Hoi Yee: I really enjoy room service in hotels.  It is one of the highlights on any vacation.  The crisp, white table cloth, the clanging of ice cubes in the glasses, and the big silver domes that are raised to reveal a bowl of congee, or a 2-scoop ice cream sundae, or a Caesar salad.  Somehow, these simple meals become memorable when my family and I eat them, dressed in our robes and disposable slippers.

My husband loves to cook.  Ironically, few of his dishes become memorable for me.  You see, by the time the dish is perfected and ready for our future guests, the recipe has been tried and tested by me . . . several, several times.  I have seen too many failed crème brûlées drying up in our fridge, stews that were finally thrown away, teriyaki salmon that had to be returned to the pan one, two, three times until it had the texture of fish jerky, and cookies that were rock hard.  My hubby’s meals seldom make it to my memorable meals list, but I’m thrilled that they make it onto our guests’ lists.

Of the really tasty meals that have tantalized my taste buds, the sashimi breakfast at Tsukiji Market in Tokyo, the crunchy green veggies and lamb at a roadside restaurant in Yunnan, and the amazing balance of what seems like 100 spices in a dal in Jaipur, come to mind.  When I yearn for those tastes, the memory of the places, the people and the thoughts that were with me at that time, come flooding back.

Writing Together

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Hoi Yee:  In the first year, we had trouble even managing to get together to write. We had both purchased a new flat around the same time and each of our flats needed to be extensively renovated.  Surrounded by rubble, workers and chaos, we couldn’t write in either place.

Coincidentally, the cosy function room at the Fringe Club, where we had been meeting with our writing group for several years, was also under renovation!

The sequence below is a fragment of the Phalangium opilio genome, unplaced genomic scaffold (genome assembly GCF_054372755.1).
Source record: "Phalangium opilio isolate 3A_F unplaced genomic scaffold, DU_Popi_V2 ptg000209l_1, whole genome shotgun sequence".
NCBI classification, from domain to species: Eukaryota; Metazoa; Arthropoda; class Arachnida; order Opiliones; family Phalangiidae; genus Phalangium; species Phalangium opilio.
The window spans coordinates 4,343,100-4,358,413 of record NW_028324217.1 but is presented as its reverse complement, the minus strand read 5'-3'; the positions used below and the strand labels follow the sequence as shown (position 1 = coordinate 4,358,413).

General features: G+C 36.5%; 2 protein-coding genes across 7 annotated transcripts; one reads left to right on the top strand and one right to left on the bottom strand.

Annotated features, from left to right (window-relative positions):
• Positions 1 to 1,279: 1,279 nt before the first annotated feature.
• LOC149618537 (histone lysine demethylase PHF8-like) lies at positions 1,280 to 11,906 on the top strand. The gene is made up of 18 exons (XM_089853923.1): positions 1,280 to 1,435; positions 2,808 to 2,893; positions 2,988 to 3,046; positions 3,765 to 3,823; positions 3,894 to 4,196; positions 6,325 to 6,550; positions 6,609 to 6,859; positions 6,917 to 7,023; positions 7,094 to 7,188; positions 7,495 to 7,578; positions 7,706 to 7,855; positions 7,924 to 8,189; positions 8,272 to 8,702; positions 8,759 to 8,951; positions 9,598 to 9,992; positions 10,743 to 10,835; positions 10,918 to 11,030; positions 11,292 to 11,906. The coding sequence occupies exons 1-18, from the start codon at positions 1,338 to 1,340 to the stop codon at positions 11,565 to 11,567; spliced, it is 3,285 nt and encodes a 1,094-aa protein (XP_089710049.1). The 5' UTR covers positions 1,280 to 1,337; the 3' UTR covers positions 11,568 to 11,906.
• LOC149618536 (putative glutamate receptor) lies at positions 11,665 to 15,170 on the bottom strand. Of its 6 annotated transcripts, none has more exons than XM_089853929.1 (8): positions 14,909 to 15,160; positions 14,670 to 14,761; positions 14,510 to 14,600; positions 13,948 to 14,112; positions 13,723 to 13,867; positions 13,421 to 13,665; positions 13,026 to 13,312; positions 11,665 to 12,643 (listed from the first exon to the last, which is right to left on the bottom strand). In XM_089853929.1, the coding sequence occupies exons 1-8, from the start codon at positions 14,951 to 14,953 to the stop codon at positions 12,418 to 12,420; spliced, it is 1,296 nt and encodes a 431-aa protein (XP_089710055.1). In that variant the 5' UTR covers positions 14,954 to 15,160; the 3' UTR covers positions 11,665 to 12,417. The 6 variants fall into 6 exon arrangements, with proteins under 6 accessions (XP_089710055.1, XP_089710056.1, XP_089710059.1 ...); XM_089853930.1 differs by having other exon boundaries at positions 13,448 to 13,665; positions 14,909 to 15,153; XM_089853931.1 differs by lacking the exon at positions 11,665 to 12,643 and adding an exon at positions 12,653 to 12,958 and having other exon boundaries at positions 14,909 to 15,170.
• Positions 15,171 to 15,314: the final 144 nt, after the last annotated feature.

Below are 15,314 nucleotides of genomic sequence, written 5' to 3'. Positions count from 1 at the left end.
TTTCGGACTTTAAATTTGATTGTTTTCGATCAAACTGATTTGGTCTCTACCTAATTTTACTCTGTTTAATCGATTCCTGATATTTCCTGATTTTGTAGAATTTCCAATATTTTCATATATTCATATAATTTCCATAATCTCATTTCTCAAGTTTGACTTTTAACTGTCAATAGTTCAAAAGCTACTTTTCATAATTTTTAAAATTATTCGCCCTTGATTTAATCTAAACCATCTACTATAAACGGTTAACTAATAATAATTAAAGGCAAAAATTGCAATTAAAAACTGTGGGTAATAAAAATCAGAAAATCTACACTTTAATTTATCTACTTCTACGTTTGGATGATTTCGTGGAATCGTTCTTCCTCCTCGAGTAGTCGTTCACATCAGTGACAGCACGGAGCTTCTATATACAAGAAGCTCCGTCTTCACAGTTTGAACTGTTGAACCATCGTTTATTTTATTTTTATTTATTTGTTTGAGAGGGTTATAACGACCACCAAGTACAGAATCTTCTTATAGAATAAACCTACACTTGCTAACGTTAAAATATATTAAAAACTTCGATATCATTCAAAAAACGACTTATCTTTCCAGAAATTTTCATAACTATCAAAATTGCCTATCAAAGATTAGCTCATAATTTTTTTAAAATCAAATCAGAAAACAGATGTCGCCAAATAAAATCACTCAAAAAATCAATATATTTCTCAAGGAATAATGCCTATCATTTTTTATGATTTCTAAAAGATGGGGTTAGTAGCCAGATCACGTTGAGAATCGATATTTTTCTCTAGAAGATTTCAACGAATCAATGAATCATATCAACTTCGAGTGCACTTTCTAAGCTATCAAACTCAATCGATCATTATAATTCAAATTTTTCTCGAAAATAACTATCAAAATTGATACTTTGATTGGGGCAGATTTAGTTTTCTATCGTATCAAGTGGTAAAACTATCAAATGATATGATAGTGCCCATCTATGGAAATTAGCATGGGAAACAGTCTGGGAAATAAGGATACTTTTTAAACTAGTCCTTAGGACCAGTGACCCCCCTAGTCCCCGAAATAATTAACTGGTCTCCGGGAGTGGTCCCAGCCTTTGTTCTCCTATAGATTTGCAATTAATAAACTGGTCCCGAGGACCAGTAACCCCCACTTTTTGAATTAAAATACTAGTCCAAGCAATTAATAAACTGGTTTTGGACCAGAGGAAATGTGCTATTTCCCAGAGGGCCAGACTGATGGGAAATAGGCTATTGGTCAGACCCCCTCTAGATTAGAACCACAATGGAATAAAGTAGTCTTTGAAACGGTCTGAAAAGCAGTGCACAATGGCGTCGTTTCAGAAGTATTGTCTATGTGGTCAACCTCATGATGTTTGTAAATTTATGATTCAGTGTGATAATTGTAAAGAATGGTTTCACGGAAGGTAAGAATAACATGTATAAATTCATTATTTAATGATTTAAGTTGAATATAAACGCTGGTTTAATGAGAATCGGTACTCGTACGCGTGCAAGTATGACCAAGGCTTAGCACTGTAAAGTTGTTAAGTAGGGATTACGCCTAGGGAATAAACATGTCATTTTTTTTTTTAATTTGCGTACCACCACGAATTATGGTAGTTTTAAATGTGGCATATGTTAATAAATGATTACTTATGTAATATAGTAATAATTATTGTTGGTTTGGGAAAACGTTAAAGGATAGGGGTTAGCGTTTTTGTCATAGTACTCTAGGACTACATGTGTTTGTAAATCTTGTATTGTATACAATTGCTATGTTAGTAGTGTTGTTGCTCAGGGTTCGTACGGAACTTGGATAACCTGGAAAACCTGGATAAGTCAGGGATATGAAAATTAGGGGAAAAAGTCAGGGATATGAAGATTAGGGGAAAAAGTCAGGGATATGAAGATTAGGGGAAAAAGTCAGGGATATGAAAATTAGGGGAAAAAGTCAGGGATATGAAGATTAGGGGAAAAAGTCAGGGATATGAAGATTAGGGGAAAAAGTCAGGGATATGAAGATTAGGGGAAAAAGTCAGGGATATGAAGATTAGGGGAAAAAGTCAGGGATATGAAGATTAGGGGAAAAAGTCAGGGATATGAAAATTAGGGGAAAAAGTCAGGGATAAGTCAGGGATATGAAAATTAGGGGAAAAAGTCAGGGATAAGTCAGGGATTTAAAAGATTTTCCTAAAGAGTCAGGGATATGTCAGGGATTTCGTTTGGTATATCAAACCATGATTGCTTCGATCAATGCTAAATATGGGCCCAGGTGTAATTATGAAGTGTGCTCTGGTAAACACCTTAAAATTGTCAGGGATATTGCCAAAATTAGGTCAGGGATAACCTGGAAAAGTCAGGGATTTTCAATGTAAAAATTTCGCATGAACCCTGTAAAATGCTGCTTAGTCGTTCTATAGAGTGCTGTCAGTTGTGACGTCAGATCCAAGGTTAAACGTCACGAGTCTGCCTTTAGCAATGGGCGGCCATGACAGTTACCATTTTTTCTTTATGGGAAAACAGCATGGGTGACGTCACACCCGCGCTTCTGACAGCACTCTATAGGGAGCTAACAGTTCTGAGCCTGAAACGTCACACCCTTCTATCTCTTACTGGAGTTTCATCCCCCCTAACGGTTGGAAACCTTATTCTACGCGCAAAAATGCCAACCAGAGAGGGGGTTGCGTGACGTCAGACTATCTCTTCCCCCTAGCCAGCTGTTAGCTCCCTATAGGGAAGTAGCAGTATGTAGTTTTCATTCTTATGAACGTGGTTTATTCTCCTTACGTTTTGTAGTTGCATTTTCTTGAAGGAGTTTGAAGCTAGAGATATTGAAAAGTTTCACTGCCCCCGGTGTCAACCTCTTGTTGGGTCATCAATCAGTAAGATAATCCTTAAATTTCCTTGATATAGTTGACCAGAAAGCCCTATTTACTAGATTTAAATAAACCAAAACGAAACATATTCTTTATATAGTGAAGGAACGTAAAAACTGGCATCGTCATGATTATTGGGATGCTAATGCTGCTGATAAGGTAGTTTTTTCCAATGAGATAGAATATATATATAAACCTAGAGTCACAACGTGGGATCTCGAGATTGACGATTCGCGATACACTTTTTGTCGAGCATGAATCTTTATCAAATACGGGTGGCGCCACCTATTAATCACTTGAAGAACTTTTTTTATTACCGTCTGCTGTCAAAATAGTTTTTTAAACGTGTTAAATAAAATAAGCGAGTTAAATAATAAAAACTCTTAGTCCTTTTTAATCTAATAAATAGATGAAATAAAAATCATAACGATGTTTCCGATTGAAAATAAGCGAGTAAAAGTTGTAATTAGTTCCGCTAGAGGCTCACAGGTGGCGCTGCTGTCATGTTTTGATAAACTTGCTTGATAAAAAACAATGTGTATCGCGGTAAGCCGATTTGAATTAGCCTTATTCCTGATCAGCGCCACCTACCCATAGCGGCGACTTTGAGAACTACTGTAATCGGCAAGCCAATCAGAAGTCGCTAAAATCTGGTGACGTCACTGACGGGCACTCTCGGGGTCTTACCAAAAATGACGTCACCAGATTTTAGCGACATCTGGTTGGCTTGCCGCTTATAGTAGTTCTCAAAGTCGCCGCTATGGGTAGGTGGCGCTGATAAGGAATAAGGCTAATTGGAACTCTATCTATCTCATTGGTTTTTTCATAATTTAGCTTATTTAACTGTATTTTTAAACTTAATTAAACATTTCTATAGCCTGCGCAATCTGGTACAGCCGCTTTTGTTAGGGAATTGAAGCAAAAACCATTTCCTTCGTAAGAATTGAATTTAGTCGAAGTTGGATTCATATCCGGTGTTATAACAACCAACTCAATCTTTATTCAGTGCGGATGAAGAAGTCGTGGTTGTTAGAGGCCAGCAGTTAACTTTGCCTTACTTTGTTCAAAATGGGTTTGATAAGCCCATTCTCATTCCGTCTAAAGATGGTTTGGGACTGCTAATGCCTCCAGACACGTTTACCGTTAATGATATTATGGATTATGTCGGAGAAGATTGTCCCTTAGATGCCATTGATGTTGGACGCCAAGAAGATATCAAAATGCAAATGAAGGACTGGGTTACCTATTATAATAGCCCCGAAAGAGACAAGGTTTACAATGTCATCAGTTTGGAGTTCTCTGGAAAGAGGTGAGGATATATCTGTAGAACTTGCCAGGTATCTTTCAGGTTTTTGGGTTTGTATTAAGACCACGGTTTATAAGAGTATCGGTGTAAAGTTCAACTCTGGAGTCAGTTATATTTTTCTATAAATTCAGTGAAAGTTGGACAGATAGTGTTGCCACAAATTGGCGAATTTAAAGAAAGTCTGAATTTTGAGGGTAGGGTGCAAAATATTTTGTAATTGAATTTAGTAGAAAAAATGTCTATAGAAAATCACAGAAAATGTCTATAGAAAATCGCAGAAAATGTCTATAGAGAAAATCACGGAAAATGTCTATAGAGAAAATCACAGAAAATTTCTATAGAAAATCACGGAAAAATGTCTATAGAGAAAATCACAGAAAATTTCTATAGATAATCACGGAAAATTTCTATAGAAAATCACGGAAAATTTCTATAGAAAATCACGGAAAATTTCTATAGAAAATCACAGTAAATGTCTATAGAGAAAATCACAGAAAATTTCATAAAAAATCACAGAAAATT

Out on the street like lost cats, we tried venue after venue; an African café – but the drum beats were so loud we couldn’t hear each other speak; a club library, where a new House Rule banned the use of laptops; a recreational centre, where the ferocious clanking of mah jong blocks constantly broke into our trains of thought.  We even tried our offices, but the phones never stopped ringing!

Finally, both our homes were finished and we opted for Julia’s study.  There, amidst birds, books, and dogs, we have settled into a writing routine.  Three times a week, we get together.  We sometimes find it hard committing to such a strict schedule, but, no matter what, we keep to it, for fear that if we don’t we’ll never finish the book!

Julia:  I was concerned, at first, that writing at home would be difficult.  But, now, Hoi Yee and I have things down to a fine art; our mobile phones are switched to silent, boxes of snacks are constantly refilled and placed on our writing table to sustain us till lunch-time, no-one ever drops in for a visit, or even comes to greet us when they arrive home.  We really do have periods of complete quiet.

We usually have a quick lunch, and make it a point not to talk about the book.  Instead, we chat about what else is happening in our lives; our children, pets, holidays, husbands and business.  Then, feeling revitalized by the break, we go back to the study to continue writing.

Some days are more productive than others.  There are times when getting one paragraph “right” takes a whole morning.  At other times, brainstorming an idea may take us a couple of hours.  There are days, when the writing just flows; our thoughts meld, our expressions please both of us and we finish more than we’d anticipated.

Each writing session has its own rhythm.  When it’s cold, the heater is on, and we’re wrapped up warmly in layers of woollen sweaters with dogs at our feet.  When it’s hot, we work in bathing suits with all the doors thrown open and a breeze coming up from the South China Sea to cool us.

Meeting regularly each week keeps us motivated – and, hopefully, will enable us to finish our book.